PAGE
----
By the time they arrived there were about 120 men, woman, and children.   The priest noticed there were men up in trees around the perimeter that appeared to be on the lookout.   In the clearing there were remains of an old decaying building.  The old women who invited him to come smiled and seemed excited, as were the other people, but the priest was very was scared.  As they approached the wall everyone knelt down. An old man approached the wall, pulled out a brick, and reached in into the opening to remove a metal vessel with a glass window, and inside it was the Eucharist.  All of the people knelt silently for an hour in prayer in great wonder at the presence of Jesus in the Eucharist. An hour later the old man returned the Eucharist and all went back quietly to their homes.           
On the way back the priest asked why were there people in the trees. He was told they were on the lookout for government authorities who would imprison anyone caught practicing the Catholic faith.  The priest was overjoyed to see how strong a faith still existed in these people who were under so much oppression for their faith.  What would cause these 120 people to leave their homes in the middle of the night risk their lives?  Their belief in Jesus as their Lord and Savior and His Real Presence in the Eucharist.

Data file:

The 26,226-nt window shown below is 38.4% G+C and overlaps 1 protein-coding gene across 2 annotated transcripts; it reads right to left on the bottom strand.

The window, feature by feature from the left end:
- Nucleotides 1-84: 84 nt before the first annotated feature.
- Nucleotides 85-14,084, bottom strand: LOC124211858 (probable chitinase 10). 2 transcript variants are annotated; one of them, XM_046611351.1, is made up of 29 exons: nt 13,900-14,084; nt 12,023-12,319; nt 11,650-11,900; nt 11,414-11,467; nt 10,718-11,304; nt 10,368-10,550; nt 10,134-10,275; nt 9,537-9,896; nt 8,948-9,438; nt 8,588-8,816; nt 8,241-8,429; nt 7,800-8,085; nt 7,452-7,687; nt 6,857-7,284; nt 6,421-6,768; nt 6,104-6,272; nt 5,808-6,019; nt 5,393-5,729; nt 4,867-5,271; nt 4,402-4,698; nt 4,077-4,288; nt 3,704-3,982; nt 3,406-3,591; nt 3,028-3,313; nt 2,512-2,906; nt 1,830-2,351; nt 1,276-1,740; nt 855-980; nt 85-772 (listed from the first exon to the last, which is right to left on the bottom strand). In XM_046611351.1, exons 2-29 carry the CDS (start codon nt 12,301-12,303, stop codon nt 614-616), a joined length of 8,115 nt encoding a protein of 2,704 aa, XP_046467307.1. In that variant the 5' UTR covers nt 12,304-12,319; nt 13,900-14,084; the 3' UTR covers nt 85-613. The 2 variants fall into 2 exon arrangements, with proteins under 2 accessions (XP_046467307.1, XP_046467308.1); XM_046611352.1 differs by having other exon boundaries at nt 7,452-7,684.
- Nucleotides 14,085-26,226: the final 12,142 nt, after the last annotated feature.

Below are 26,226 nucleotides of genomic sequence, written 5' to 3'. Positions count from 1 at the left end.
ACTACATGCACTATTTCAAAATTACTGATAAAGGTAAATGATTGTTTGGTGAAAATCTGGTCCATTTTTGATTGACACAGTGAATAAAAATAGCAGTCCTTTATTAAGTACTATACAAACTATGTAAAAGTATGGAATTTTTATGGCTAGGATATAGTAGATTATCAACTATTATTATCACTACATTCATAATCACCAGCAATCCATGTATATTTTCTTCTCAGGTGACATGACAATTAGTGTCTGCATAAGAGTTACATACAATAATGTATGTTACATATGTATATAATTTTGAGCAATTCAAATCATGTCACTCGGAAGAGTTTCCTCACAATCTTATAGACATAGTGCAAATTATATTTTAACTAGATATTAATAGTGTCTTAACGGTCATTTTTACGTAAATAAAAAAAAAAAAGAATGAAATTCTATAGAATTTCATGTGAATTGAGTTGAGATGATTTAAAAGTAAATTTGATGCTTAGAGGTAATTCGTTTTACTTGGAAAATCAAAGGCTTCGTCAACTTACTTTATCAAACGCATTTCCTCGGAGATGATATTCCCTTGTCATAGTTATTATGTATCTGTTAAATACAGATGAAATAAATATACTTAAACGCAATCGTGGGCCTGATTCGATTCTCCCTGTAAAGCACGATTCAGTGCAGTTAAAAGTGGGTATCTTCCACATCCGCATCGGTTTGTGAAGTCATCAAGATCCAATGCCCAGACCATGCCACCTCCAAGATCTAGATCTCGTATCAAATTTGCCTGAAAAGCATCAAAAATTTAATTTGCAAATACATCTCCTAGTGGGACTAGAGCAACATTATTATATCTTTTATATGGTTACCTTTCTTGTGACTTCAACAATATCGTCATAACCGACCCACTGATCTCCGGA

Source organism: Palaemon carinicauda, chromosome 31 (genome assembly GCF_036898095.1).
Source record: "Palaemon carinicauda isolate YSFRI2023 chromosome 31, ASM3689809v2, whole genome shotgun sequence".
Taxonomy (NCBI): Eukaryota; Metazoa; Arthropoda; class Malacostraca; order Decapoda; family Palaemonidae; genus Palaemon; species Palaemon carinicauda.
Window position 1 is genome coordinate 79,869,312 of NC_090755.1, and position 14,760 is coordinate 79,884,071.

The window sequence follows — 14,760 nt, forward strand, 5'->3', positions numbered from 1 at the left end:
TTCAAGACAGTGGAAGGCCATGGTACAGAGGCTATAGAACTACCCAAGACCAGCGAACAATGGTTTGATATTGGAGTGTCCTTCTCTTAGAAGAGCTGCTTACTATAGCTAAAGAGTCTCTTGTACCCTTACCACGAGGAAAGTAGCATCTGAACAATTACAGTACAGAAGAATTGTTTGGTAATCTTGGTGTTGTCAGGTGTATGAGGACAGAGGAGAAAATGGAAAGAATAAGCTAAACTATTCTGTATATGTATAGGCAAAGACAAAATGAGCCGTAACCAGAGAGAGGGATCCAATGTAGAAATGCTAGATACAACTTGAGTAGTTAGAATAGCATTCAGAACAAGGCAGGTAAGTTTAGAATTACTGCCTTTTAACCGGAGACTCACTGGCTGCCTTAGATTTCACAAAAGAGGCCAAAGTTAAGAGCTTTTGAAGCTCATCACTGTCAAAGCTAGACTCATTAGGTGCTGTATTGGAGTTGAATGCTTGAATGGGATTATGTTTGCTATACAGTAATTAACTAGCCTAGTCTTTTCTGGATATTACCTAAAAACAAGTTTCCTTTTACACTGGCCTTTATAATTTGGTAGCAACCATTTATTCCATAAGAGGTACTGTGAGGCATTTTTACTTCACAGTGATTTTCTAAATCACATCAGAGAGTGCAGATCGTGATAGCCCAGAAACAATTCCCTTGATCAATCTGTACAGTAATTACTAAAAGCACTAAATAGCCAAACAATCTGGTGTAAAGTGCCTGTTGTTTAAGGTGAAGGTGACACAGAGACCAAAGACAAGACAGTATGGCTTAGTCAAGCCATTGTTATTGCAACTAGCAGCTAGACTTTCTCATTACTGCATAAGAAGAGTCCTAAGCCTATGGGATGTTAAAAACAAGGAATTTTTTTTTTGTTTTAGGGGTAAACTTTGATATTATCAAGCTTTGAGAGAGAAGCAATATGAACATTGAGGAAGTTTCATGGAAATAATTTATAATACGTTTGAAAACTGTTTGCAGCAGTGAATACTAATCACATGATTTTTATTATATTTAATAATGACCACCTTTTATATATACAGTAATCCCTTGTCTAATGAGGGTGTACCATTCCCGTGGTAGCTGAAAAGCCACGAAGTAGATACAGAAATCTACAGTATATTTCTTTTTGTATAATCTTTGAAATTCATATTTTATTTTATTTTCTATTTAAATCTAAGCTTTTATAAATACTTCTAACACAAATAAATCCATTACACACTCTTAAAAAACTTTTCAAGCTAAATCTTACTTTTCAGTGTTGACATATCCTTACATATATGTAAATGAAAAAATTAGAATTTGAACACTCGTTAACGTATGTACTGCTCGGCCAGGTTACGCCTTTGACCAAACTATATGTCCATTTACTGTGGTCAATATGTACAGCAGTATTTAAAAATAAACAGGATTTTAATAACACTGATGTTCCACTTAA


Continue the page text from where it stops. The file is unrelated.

This Solemnity of the Most Holy Body and Blood of Christ is a time to reflect on this gift that God has given us and to renew our sense reverence and wonder in Jesus’ sacrifice and presence in the Eucharist. When we come to Mass we participate in Christ’s sacrifice.   The sacrificial nature of the Eucharist is something very important that is often overlooked. St. Paul tells us that each time we receive the Eucharist we “proclaim the death of the Lord”. This is symbolized when the priest and deacon elevates the host and chalice of wine separately as an offering of Christ’s body and blood to the Father at the prayers of Eucharistic prayer.  In this part of the Mass we are called to solemnly remember Christ’s sacrifice for us.